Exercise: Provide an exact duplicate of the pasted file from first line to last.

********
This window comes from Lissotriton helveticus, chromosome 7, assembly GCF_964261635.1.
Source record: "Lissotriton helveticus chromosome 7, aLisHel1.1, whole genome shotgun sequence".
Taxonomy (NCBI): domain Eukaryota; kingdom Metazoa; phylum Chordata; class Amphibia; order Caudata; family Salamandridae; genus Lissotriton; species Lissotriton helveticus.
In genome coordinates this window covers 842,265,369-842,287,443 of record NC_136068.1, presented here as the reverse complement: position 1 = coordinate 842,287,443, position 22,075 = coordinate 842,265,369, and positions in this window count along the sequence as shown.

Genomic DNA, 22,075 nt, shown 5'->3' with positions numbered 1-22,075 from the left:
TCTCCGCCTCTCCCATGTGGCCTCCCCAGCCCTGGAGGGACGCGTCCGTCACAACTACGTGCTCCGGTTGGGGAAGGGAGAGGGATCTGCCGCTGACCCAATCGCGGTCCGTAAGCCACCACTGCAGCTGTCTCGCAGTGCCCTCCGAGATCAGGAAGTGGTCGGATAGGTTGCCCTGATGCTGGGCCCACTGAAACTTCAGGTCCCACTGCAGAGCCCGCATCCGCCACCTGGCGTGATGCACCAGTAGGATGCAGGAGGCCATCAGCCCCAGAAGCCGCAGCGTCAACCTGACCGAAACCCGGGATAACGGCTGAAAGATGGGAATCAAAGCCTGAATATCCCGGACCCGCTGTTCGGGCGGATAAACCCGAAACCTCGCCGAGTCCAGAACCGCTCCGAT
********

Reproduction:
This window comes from Lissotriton helveticus, chromosome 7, assembly GCF_964261635.1.
Source record: "Lissotriton helveticus chromosome 7, aLisHel1.1, whole genome shotgun sequence".
Taxonomy (NCBI): domain Eukaryota; kingdom Metazoa; phylum Chordata; class Amphibia; order Caudata; family Salamandridae; genus Lissotriton; species Lissotriton helveticus.
In genome coordinates this window covers 842,265,369-842,287,443 of record NC_136068.1, presented here as the reverse complement: position 1 = coordinate 842,287,443, position 22,075 = coordinate 842,265,369, and positions in this window count along the sequence as shown.

Genomic DNA, 22,075 nt, shown 5'->3' with positions numbered 1-22,075 from the left:
TCTCCGCCTCTCCCATGTGGCCTCCCCAGCCCTGGAGGGACGCGTCCGTCACAACTACGTGCTCCGGTTGGGGAAGGGAGAGGGATCTGCCGCTGACCCAATCGCGGTCCGTAAGCCACCACTGCAGCTGTCTCGCAGTGCCCTCCGAGATCAGGAAGTGGTCGGATAGGTTGCCCTGATGCTGGGCCCACTGAAACTTCAGGTCCCACTGCAGAGCCCGCATCCGCCACCTGGCGTGATGCACCAGTAGGATGCAGGAGGCCATCAGCCCCAGAAGCCGCAGCGTCAACCTGACCGAAACCCGGGATAACGGCTGAAAGATGGGAATCAAAGCCTGAATATCCCGGACCCGCTGTTCGGGCGGATAAACCCGAAACCTCGCCGAGTCCAGAACCGCTCCGAT